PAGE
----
The most dramatic change for those of us that practice public relations is not only that we have to be marketers as well, but that we can measure results. In the past public relations has done a poor job of measuring results. This has changed for the better. We can now measure the business we drive for an organization. In the end, what matters more than meeting goals and achieving results?

Options

Options

As I said at the top, we have more options than ever. Here’s a list of some of the things you should be considering in your marketing communication efforts:

Everything has to work together so it is like putting together a puzzle. You have to know what channel should be used to reach your audience. None of what I listed even takes into account traditional advertising channels.

We have to stay on top of the newest trends as the platforms we use are always changing and adjusting. Google is constantly tweaking its algorithm. Facebook re-prioritized what content we see in our news feed. Organizations who centered their strategies around Facebook were left out in the cold when Facebook changed its own strategy. The changes Facebook made were disruptive enough to drive them out of business.

As if that is not enough we have to optimize for both desktop and mobile. Over 66% of the traffic to my website is from a mobile device. Mobile itself has to take into consideration both phones and tablets as they will present your website in different ways.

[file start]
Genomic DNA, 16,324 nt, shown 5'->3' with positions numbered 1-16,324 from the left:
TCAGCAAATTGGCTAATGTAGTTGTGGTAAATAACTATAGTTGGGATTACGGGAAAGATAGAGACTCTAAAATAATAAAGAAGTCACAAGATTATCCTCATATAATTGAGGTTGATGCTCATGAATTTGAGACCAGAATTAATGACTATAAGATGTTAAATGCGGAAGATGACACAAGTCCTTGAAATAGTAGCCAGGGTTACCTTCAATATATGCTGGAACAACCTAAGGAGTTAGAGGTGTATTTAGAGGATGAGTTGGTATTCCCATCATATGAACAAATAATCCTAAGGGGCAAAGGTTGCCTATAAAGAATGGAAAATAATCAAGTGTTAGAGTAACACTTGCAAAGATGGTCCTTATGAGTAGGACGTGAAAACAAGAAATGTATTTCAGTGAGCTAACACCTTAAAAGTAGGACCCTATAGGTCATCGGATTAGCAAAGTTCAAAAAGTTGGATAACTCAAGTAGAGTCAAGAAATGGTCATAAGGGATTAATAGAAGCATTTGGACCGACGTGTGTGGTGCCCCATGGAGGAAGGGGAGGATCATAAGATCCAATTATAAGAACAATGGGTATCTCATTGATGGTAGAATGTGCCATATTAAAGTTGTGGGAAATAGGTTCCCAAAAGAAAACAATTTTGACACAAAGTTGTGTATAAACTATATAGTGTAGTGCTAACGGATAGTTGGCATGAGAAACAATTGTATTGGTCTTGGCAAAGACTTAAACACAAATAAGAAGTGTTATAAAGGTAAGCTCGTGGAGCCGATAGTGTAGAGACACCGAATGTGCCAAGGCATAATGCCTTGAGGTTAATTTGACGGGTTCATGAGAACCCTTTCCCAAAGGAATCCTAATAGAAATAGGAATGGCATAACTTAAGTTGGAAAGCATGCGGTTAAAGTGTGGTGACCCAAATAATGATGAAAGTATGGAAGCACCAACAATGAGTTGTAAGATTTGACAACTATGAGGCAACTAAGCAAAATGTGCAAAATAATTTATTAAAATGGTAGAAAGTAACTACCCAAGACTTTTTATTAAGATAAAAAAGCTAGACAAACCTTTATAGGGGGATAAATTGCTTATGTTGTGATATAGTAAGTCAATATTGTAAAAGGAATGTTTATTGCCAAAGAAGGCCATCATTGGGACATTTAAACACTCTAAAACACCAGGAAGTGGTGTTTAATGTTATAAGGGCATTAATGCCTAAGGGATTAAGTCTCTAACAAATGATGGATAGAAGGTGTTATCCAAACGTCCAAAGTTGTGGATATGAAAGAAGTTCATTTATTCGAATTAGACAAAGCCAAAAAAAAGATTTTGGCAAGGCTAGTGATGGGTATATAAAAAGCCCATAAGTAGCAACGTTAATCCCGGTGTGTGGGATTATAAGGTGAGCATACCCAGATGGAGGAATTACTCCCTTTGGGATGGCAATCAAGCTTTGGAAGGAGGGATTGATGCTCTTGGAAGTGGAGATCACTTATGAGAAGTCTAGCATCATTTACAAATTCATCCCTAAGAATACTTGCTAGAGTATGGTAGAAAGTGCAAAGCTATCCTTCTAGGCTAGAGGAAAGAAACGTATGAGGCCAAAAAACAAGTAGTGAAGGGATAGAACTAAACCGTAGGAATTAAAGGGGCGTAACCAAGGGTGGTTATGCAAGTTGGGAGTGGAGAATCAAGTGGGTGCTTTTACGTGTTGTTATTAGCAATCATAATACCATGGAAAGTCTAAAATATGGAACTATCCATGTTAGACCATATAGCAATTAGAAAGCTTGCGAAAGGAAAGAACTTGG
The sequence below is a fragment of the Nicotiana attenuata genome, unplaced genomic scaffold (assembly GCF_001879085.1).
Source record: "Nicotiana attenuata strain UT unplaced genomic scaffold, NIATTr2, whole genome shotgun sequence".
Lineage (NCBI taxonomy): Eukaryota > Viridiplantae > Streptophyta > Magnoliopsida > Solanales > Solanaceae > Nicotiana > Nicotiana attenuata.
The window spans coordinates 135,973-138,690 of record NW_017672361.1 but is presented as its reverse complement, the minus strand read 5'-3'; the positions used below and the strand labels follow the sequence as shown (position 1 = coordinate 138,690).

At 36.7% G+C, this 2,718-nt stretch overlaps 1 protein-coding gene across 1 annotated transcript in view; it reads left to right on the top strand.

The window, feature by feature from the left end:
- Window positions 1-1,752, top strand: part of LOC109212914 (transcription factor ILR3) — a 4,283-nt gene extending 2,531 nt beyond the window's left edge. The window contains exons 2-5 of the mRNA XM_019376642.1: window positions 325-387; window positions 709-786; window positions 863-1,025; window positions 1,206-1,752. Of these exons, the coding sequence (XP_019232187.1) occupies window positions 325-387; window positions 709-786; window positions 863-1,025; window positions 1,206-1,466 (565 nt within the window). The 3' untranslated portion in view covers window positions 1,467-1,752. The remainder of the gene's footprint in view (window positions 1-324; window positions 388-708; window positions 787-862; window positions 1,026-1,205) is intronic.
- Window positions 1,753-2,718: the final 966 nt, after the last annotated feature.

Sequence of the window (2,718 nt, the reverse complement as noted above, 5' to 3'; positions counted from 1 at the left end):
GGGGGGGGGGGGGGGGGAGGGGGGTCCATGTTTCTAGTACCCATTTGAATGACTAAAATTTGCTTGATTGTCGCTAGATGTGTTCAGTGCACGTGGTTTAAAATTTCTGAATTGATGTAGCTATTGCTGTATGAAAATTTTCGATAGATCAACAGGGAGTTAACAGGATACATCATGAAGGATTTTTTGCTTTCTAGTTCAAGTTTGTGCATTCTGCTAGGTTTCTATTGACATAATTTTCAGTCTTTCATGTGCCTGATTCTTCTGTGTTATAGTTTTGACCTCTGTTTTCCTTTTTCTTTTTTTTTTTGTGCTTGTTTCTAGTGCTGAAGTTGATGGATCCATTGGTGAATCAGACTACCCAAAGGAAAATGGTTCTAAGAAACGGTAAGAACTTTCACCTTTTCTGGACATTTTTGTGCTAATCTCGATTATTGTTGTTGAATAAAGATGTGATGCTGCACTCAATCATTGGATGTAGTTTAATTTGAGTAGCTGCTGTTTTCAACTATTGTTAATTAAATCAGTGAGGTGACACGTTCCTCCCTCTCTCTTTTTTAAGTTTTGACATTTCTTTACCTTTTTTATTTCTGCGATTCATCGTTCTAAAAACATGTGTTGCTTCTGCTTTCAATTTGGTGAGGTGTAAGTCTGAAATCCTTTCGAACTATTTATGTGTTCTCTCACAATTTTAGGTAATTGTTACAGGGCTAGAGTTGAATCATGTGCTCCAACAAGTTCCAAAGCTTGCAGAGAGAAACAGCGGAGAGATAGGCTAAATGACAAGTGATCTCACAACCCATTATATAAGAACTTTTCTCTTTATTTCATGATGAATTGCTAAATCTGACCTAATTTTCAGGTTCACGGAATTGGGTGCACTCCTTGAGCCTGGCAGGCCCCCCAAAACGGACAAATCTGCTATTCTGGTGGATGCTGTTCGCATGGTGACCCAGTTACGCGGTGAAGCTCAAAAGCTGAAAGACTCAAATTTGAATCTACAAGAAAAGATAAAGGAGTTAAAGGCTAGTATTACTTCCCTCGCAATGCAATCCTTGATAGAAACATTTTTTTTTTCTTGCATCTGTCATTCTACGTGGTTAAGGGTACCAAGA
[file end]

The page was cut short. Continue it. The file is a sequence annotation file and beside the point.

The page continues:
Keeping up with everything I mentioned is a full-time job in itself and it can feel overwhelming (yes, for me too) but it is crucial to your marketing communication efforts.

Social Media

Social Media

Most of the traffic I get on my website comes from social. Every time I post an article to my blog I share it on Facebook, Twitter, LinkedIn, and Google+. At the moment Twitter and LinkedIn drive the majority of my website traffic. For you, it may be different but you should have some sort of social media presence. That said, social is only a piece of a larger marketing communication strategy. It is not a strategy in and of itself. I’ll talk about that more later.